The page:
One bad decision can be a mistake. Two is a pattern.
In late May, Chief Justice John Roberts sided with the Supreme Court’s four liberal members in South Bay United Pentecostal Church v. Newsom to deny a request from a California church that it be allowed to operate under the same conditions as similar secular businesses.
The chief’s decision there was a mistake.
And unfortunately, late Friday evening, he established a pattern. In Calvary Chapel Dayton Valley v. Sisolak, Roberts again joined with the Supreme Court’s four liberal members to deny a request from a Nevada church that it too be allowed to operate under the same conditions as similar secular businesses.
So what exactly did the church ask for? That it be allowed to hold services at 50 percent capacity rather than having the state arbitrarily cap its attendance at 50 people, regardless of the size of its church building.
Restaurants, bars, gyms, and even casinos operate under this more permissive rule.
While the five justices in the majority did not write an opinion to explain their decision – as is common in these type of cases – this troubling ruling prompted three sharp dissents from the court’s four conservative members, Justices Clarence Thomas, Samuel Alito, Neil Gorsuch, and Brett Kavanaugh.
In late May, the chief justice was clearly troubled by the fact that the case came to the Supreme Court during a pandemic, and it clearly weighed heavily on his mind. There he wrote that the Constitution “principally entrusts” elected officials to deal with health crises and other “areas fraught with medical and scientific uncertainties.”
But as Alito and Kavanaugh pointed out, that broad discretion is less defensible in this particular case. More time has passed, and the Nevada governor treats similar activities differently based only on whether they are religious in nature. There is no pandemic exception to the Constitution.
Each dissent made compelling points.
In his dissent, Alito said:
The Constitution guarantees the free exercise of religion. It says nothing about the freedom to play craps or blackjack, to feed tokens into a slot machine, or to engage in any other game of chance. But the governor of Nevada apparently has different priorities.
Claiming virtually unbounded power to restrict constitutional rights during the COVID-19 pandemic, he has issued a directive that severely limits attendance at religious services.
A church, synagogue, or mosque, regardless of its size, may not admit more than 50 persons, but casinos and certain other favored facilities may admit 50% of their maximum occupancy—and in the case of gigantic Las Vegas casinos, this means that thousands of patrons are allowed.
That Nevada would discriminate in favor of the powerful gaming industry and its employees may not come as a surprise, but this court’s willingness to allow such discrimination is disappointing. We have a duty to defend the Constitution, even a public health emergency does not absolve us of that responsibility.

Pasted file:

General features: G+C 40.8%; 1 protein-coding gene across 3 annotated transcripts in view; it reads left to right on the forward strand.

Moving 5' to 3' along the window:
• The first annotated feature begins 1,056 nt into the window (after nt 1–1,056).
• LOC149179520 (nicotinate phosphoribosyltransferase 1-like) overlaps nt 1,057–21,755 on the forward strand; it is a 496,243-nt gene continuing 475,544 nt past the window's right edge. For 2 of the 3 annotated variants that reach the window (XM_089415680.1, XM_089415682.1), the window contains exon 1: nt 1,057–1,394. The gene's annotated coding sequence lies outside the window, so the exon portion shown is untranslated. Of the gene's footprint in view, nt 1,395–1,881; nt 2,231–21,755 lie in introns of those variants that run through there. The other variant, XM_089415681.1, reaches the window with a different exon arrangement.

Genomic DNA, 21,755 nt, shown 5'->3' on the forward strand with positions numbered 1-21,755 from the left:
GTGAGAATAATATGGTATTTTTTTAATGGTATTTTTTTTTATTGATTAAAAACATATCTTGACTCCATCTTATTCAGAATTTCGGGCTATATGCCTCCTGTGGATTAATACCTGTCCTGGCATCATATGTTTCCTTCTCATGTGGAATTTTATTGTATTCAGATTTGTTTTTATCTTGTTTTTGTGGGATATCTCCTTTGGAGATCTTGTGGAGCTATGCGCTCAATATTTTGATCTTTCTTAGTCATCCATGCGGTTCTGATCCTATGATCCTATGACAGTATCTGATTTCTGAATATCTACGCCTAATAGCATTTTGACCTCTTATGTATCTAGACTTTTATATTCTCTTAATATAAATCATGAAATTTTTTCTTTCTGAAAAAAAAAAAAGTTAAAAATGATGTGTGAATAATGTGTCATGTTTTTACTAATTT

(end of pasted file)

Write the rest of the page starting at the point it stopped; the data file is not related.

Kavanaugh fully joined Alito’s dissent and further added:
To be clear, a State’s closing or reopening plan may subject religious organizations to the samelimits as secular organizations. And in light of the devastating COVID-19 pandemic, those limits may be very strict. But a state may not impose strict limits on places of worship and looser limits on restaurants, bars, casinos, and gyms, at least without sufficient justification for the differential treatment of religion.
Kavanaugh also went to great lengths to “explain how this case fits into the [Supreme] Court’s broader religion jurisprudence,” and in fact, his thoughtful opinion may give the most insight into how the justices would frame future cases dealing with restrictions or burdens on religious activity.
Gorsuch, though, succinctly summarized the case in his brief dissent. He said:
This is a simple case. Under the governor’s edict, a 10-screen “multiplex” may host 500 moviegoers at any time. A casino, too, may cater to hundreds at once, with perhaps six people huddled at each craps table here and a similar number gathered around every roulette wheel there.
Large numbers and close quarters are fine in such places. But churches, synagogues, and mosques are banned from admitting more than 50 worshippers—no matter how large the building, how distant the individuals, how many wear face masks, no matter the precautions at all. In Nevada, it seems, it is better to be in entertainment than religion.
Maybe that is nothing new. But the First Amendment prohibits such obvious discrimination against the exercise of religion. The world we inhabit today, with a pandemic upon us, poses unusual challenges. But there is no world in which the Constitution permits Nevada to favor Caesars Palace over Calvary Chapel.
And yet, that’s exactly where we find ourselves today. That’s shameful all around.
This article has been republished with permission from The Daily Signal.
Zack Smith is a legal fellow in the Meese Center for Legal and Judicial Studies at The Heritage Foundation.